G.C. Das, J.
1. This is an unsuccessful plaintiff's appeal against the concurrent judgment of both the Courts below. The plaintiff filed a suit for declaration that the defendant was not his legally married wife and that the maintenance order passed in M. S. No. 42 of 1951 is invalid. His case in the plaint was this -- that the mother of the defendant, Krishna Veni was brought to Berhampur by one Labanya Mohanty and was kept by his nephew Shyamsundar as his concubine. Krishna Veni according to the plaintiff, though did not embrace Christianity, married Shyamsundar who was a Christian and the defendant was a daughter out of this wedlock. The plaintiff used to visit the house of the defendant and her mother and developed intimacy with the former.
Later as pressed by the defendant and her elder sister and mother the plaintiff was compelled to write out a document in order to clothe the defendant with a legal status as per Ext. A declaring therein the defendant to be his legally married wife. Plaintiff left Berhampur for Sambalpur to join his duty. When he came back to Berhampur some months after and visited the defendant's house, he saw the defendant sitting by the side of a Punjabi gentleman in a compromising attitude. Thereafter the plaintiff cut off all connection with the defendant and refused to give any money to her.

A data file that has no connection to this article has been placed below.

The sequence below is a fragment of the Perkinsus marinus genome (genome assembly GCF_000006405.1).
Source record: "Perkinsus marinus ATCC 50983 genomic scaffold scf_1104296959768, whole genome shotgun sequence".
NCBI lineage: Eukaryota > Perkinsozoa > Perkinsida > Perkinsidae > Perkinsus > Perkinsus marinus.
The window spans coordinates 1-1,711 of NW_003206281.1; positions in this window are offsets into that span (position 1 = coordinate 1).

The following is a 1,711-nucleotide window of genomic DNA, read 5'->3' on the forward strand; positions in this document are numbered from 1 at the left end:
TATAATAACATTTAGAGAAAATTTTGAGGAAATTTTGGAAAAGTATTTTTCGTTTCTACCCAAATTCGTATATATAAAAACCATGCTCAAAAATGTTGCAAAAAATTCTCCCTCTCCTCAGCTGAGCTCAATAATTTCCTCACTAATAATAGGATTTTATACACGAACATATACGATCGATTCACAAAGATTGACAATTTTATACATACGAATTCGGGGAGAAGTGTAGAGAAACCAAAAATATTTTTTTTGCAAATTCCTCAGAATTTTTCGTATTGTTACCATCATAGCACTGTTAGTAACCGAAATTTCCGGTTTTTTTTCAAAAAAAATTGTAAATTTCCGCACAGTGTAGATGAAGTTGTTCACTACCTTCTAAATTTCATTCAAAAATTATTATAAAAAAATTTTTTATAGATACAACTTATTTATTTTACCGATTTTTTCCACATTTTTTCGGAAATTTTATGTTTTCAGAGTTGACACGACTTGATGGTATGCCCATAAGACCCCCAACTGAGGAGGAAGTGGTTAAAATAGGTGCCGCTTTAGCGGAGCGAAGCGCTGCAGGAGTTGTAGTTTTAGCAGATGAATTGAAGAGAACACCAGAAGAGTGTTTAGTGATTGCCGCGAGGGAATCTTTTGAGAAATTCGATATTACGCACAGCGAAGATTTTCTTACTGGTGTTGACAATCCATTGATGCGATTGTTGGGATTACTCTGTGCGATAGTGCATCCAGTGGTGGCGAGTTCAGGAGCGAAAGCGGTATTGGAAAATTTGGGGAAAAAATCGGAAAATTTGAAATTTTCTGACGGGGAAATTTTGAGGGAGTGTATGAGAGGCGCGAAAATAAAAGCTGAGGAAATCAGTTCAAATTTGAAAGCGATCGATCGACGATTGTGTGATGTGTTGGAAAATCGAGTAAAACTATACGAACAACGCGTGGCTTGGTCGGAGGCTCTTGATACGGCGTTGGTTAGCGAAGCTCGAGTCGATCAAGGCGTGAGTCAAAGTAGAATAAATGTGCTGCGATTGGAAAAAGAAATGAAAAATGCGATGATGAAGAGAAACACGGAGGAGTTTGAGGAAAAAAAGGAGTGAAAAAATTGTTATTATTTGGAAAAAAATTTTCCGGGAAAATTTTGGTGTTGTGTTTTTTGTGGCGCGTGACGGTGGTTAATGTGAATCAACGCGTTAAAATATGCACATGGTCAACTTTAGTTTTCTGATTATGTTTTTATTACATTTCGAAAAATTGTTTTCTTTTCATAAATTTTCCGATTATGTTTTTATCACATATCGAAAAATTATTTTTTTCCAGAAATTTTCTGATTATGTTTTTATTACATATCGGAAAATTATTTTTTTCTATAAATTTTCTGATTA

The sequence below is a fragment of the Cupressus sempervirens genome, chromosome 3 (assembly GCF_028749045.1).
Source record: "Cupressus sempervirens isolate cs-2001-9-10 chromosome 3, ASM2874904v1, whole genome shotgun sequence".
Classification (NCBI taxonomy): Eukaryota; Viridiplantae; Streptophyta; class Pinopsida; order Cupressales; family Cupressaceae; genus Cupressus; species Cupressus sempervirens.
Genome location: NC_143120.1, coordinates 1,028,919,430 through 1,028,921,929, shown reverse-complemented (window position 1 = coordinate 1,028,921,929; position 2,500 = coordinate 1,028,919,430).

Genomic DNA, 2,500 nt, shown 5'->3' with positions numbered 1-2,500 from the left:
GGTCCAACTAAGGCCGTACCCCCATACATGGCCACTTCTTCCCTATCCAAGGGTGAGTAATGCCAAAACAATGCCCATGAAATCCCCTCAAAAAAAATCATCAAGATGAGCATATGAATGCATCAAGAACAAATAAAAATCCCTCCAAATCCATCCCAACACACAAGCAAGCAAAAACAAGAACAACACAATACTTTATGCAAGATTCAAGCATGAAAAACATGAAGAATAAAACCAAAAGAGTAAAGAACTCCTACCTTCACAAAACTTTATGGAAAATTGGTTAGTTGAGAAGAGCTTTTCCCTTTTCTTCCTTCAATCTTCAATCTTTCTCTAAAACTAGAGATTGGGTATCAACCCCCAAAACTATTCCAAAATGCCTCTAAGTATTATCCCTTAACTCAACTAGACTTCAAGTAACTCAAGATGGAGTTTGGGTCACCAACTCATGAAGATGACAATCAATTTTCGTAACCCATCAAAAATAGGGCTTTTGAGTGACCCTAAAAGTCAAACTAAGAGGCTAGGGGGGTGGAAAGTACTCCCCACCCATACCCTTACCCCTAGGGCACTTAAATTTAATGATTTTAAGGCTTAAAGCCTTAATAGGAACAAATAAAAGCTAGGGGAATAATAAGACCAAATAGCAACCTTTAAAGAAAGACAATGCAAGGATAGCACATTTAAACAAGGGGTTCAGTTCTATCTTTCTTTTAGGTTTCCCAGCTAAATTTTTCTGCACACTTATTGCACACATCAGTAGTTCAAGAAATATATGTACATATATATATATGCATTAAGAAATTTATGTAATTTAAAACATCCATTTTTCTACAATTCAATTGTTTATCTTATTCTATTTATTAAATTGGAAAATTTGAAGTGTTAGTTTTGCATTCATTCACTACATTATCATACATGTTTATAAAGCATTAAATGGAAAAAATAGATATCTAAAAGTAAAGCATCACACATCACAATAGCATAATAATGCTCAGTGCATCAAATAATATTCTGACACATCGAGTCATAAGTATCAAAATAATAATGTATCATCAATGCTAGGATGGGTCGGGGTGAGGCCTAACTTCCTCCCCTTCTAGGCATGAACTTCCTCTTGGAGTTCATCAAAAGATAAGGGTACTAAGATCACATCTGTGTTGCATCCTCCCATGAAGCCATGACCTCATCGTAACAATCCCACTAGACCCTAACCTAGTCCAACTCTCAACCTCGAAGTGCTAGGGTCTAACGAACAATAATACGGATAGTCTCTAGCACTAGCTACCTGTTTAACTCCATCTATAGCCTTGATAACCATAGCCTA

Consequently the defendant filed a petition which was registered as M. C. No. 42 of 1951 in the Court of the Sub-divisional Magistrate, Berhampur, under Section 488 of the Cr. P. C. the petition was filed by the defendant in February, 1951 claiming maintenance on the ground that she was legally married wife of the plaintiff. The Sub-divisional Magistrate directed the plaintiff to pay maintenance to the defendant at the rate of Rs. 35 p.m. which was subsequently confirmed by this Court.